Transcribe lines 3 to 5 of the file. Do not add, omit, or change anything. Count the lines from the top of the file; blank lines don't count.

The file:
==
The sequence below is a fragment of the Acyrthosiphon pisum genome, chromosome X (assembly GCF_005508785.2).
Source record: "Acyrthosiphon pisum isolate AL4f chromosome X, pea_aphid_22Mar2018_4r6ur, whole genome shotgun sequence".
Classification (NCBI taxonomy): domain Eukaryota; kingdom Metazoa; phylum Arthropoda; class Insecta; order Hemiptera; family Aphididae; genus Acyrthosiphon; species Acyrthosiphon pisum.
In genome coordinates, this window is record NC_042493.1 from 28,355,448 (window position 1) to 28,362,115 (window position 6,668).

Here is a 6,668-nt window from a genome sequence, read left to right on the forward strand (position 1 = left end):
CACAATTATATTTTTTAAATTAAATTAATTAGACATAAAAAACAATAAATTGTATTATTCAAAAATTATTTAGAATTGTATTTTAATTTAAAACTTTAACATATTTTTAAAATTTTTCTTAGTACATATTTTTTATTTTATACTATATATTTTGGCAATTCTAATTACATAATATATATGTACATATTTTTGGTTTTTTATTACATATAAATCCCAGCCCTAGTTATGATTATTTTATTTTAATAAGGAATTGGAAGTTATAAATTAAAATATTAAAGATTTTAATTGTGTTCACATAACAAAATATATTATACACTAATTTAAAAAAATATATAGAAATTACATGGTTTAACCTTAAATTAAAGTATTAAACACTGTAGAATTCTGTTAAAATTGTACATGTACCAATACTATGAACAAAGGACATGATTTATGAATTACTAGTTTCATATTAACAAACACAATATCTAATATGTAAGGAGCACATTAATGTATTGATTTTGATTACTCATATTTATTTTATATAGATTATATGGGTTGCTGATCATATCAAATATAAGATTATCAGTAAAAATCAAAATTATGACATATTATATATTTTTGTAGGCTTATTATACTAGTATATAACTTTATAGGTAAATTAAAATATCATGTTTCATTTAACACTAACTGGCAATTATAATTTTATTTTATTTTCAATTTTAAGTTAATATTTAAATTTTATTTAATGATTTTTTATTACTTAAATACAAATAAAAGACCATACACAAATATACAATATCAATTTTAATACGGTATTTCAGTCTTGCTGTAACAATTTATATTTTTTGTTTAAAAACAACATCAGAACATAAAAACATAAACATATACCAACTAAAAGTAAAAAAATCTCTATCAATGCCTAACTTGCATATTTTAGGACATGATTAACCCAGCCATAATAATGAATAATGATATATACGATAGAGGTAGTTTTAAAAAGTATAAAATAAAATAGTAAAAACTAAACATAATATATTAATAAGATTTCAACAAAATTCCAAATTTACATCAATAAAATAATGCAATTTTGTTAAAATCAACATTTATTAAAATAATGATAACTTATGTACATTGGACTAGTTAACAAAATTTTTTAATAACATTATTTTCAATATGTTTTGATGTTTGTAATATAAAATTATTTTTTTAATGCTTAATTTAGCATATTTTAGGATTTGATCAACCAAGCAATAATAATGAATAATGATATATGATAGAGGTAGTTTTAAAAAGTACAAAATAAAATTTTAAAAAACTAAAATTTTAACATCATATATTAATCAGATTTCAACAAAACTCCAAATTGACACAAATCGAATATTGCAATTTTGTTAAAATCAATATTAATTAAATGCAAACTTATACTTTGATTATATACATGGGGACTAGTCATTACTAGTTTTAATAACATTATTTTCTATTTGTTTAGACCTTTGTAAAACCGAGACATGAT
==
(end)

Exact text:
Classification (NCBI taxonomy): domain Eukaryota; kingdom Metazoa; phylum Arthropoda; class Insecta; order Hemiptera; family Aphididae; genus Acyrthosiphon; species Acyrthosiphon pisum.
In genome coordinates, this window is record NC_042493.1 from 28,355,448 (window position 1) to 28,362,115 (window position 6,668).

Here is a 6,668-nt window from a genome sequence, read left to right on the forward strand (position 1 = left end):